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A couple of days ago I tried to express "I can ..." where "..." was some some verb or verb phrase.

I used the ~て form of the ... verb followed by 出来ます but was told instead to change the form of the ... verb from ~います to ~えます.

So now it seems to me that both 出来る and ~えます can have similar functions. What is the real difference and how can I know which to use when?

marked as duplicate by Flaw, virmaior, Dono, Earthliŋ, snailboat Mar 31 '14 at 17:11

This question has been asked before and already has an answer. If those answers do not fully address your question, please ask a new question.

  • I'm such a beginner, even though I kind of know a few things, that it's really hard for me to spot duplicates. I didn't even know if the potential form tag really belonged here. By the way, I think I said "読んで出来ます" (I can read it). – hippietrail Feb 28 '14 at 5:58
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    読んで出来ます is not grammatical (at least not in the sense "can read"). – dainichi Feb 28 '14 at 6:29
  • @dainichi: Is it that できる has to be used in combination with ことが? I've spotted this in constructions in this and the previous question but I never learned that so don't know how to understand it. – hippietrail Feb 28 '14 at 9:23
  • @hippietrail ×読んで出来ます ○読むことが出来ます – Robin Feb 28 '14 at 14:56
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    Why is everyone writng できる in kanji here? – l'électeur Mar 30 '14 at 6:07

Short answer:

  1. 得{え}る or うる is more literary. ことができる is slightly more formal than られる and both fit for everyday use.

  2. ことができる and られる can only be used to describe humans' ability so they don't fit well with non-volitional verbs (無意志動詞). える or うる can also be used to describe possibility. E.g. ×あられる ○あり得る

  3. Both ことができる and られる can be used when you are not allowed to do something, you don't have enough knowledge or skills to do something, or you don't want to do something. But it seems that people tend to use ことができる when they are not physically unable.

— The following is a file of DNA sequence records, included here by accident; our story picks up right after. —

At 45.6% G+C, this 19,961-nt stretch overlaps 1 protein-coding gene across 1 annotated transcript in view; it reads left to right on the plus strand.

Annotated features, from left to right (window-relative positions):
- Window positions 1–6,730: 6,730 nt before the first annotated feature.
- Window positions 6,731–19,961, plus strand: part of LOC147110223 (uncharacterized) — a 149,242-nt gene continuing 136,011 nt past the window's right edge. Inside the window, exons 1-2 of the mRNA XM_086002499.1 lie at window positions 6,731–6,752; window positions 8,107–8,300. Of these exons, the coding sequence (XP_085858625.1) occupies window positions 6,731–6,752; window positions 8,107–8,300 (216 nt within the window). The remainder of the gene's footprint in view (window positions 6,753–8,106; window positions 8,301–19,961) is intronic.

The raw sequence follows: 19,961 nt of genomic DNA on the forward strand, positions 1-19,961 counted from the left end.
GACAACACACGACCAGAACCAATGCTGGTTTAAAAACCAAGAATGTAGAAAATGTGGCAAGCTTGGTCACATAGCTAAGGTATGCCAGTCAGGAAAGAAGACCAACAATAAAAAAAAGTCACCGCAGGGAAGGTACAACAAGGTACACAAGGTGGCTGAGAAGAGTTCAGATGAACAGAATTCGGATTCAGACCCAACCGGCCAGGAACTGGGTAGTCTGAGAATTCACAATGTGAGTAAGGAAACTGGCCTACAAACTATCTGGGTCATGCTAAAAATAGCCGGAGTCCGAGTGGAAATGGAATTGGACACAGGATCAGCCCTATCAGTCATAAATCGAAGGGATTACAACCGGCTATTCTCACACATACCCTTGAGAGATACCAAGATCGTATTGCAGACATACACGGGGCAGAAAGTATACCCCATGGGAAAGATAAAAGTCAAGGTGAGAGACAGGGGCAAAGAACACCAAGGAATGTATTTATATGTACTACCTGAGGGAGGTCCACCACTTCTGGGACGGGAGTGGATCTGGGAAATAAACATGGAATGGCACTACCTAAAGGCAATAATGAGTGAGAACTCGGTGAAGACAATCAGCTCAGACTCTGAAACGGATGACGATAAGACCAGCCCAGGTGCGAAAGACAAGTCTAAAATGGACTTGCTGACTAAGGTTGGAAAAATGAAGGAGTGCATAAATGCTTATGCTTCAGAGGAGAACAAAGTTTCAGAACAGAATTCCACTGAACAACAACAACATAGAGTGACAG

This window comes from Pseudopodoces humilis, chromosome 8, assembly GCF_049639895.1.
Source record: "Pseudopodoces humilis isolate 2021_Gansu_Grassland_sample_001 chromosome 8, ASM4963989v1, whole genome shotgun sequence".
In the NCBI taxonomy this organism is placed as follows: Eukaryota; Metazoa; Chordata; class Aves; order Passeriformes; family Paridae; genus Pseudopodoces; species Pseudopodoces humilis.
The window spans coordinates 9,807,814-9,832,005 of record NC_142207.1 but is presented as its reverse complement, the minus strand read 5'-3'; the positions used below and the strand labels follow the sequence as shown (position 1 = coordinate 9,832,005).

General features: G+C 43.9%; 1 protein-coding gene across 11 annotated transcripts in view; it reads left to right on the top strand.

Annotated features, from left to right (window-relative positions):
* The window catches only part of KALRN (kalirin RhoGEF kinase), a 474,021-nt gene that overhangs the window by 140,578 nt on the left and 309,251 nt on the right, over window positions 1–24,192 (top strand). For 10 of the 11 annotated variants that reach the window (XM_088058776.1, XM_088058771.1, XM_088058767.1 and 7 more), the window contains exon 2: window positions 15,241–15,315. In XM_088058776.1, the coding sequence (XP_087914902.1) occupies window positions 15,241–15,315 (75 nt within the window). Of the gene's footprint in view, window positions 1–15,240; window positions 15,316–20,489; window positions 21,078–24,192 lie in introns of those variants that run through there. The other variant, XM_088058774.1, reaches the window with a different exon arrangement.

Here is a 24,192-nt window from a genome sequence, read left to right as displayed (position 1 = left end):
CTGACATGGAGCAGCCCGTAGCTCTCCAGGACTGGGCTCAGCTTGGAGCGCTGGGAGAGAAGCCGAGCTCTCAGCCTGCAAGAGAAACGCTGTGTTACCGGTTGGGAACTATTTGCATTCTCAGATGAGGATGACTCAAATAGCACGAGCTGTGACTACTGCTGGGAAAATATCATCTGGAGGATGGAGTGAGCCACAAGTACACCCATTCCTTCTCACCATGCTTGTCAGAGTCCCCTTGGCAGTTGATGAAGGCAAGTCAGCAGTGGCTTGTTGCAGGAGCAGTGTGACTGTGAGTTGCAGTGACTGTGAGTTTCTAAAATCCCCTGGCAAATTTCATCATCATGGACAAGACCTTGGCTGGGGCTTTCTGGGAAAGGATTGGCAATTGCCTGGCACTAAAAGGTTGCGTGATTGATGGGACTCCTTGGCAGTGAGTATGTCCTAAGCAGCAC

4. There are very rare cases that ことができる can occasionally be used with non-volitional. られる cannot.

I just realized your えます might refer to the -(r)eる potential form rather than 得ます{えます}.

  1. られる and -(r)eる are basically the same. But られる has more meanings than -eる, e.g. it can be used as a passive form.

  2. -(r)eる works for almost all types of verbs, while られる generally only works with 一段動詞.

  3. Although the meaning are the same, られる is longer than -(r)eる, which sometimes make it less favorable in certain situations. e.g.

     The number of results given by Google:
     230 開けようとしても開かない
     74  開けられない
     13  開けようとしても開けることができない
     67  声を出そうとしても出ない
     20  声を出そうとしても出せない
     3   声を出そうとしても出すことができない
     277 声が出ない
     255 声が出せない
     162 声を出すことができない

出来る is the potential form (〜えます form, if you will) of する. As such, in common usage the best practice is to use the native potential form for all non-する verbs and できる for the rest. Proper construction of the potential form is as follows:

  • Type I (〜う) verbs: Change -u to -eる (e.g. 行く => 行ける). This ending can also be further inflected (e.g. 行けます、行けない, etc.)
  • Type II (〜る) verbs: Change 〜る to 〜れる (e.g. 食べれる; informal) or 〜られる (e.g. 食べられる; formal. Also identical to the passive form).
  • Type III: 来る【くる】 becomes 来られる【こられる】. する, as noted above, becomes できる.

As far as I can tell, there is no real difference between the potential form (-える or -られる, depending on the verb) and することができる: they can be used interchangeably. That said, in normal conversation, you'll probably hear -える/-られる used more often, since it's much shorter.

Also, する itself has no potential form, so it can be replaced entirely by できる. Thus, phrases like バスケすることができる can be shortened to バスケできる.

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    「バスケをすることができる」 sounds more like you are permitted to play basketball at a certain place. To use it as potential sounds pretty wordy. – l'électeur Mar 30 '14 at 6:42

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